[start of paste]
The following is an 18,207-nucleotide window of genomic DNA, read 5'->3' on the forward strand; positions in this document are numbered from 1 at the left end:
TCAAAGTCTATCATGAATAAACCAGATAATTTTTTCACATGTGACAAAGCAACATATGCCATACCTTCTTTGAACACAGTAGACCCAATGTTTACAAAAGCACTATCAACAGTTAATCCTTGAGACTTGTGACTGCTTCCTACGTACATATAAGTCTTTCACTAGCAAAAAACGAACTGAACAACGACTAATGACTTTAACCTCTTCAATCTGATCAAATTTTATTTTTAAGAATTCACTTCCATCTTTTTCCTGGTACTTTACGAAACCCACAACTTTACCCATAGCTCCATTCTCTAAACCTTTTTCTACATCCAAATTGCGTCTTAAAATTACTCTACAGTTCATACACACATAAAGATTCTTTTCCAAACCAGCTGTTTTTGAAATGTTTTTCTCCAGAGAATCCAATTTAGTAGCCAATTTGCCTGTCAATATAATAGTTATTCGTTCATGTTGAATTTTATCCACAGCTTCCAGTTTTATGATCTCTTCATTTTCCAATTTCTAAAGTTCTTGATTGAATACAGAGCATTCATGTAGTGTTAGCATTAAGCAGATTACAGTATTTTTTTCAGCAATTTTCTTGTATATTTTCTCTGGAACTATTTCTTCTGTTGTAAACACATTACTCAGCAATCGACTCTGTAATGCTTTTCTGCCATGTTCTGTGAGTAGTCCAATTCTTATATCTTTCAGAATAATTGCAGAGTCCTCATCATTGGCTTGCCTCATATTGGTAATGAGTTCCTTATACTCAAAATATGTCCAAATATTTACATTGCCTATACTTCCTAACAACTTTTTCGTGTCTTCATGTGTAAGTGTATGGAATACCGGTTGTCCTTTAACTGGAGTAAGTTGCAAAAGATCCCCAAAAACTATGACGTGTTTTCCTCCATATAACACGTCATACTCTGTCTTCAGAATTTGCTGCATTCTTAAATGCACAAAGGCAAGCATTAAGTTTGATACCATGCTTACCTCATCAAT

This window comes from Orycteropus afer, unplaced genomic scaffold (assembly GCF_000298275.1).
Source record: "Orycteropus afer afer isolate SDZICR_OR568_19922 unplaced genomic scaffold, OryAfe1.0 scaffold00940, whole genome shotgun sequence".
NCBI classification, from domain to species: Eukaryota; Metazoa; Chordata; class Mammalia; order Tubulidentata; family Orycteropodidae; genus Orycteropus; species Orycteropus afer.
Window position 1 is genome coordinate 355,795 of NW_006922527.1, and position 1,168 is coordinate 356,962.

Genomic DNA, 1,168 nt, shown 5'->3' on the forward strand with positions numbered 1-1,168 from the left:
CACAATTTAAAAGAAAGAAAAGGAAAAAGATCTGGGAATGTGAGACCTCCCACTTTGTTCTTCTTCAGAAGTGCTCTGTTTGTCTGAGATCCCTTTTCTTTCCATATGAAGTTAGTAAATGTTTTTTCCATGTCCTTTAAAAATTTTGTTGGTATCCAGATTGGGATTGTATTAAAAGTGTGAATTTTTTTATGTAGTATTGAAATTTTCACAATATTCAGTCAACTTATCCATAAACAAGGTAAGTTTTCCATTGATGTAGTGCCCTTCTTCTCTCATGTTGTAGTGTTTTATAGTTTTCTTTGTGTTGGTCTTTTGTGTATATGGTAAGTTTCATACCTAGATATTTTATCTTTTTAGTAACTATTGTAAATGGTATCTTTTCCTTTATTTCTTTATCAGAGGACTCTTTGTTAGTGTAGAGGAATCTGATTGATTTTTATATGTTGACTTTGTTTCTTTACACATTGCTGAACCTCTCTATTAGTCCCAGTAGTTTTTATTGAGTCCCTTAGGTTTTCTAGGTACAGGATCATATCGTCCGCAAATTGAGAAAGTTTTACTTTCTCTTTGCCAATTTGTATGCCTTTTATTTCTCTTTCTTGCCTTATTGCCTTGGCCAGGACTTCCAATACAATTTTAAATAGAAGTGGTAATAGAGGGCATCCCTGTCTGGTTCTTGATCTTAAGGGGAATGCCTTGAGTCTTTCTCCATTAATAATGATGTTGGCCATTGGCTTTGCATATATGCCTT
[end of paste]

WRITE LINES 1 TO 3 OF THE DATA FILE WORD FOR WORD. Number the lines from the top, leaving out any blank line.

The following is an 18,207-nucleotide window of genomic DNA, read 5'->3' on the forward strand; positions in this document are numbered from 1 at the left end:
TCAAAGTCTATCATGAATAAACCAGATAATTTTTTCACATGTGACAAAGCAACATATGCCATACCTTCTTTGAACACAGTAGACCCAATGTTTACAAAAGCACTATCAACAGTTAATCCTTGAGACTTGTGACTGCTTCCTACGTACATATAAGTCTTTCACTAGCAAAAAACGAACTGAACAACGACTAATGACTTTAACCTCTTCAATCTGATCAAATTTTATTTTTAAGAATTCACTTCCATCTTTTTCCTGGTACTTTACGAAACCCACAACTTTACCCATAGCTCCATTCTCTAAACCTTTTTCTACATCCAAATTGCGTCTTAAAATTACTCTACAGTTCATACACACATAAAGATTCTTTTCCAAACCAGCTGTTTTTGAAATGTTTTTCTCCAGAGAATCCAATTTAGTAGCCAATTTGCCTGTCAATATAATAGTTATTCGTTCATGTTGAATTTTATCCACAGCTTCCAGTTTTATGATCTCTTCATTTTCCAATTTCTAAAGTTCTTGATTGAATACAGAGCATTCATGTAGTGTTAGCATTAAGCAGATTACAGTATTTTTTTCAGCAATTTTCTTGTATATTTTCTCTGGAACTATTTCTTCTGTTGTAAACACATTACTCAGCAATCGACTCTGTAATGCTTTTCTGCCATGTTCTGTGAGTAGTCCAATTCTTATATCTTTCAGAATAATTGCAGAGTCCTCATCATTGGCTTGCCTCATATTGGTAATGAGTTCCTTATACTCAAAATATGTCCAAATATTTACATTGCCTATACTTCCTAACAACTTTTTCGTGTCTTCATGTGTAAGTGTATGGAATACCGGTTGTCCTTTAACTGGAGTAAGTTGCAAAAGATCCCCAAAAACTATGACGTGTTTTCCTCCATATAACACGTCATACTCTGTCTTCAGAATTTGCTGCATTCTTAAATGCACAAAGGCAAGCATTAAGTTTGATACCATGCTTACCTCATCAAT

This window comes from Orycteropus afer, unplaced genomic scaffold (assembly GCF_000298275.1).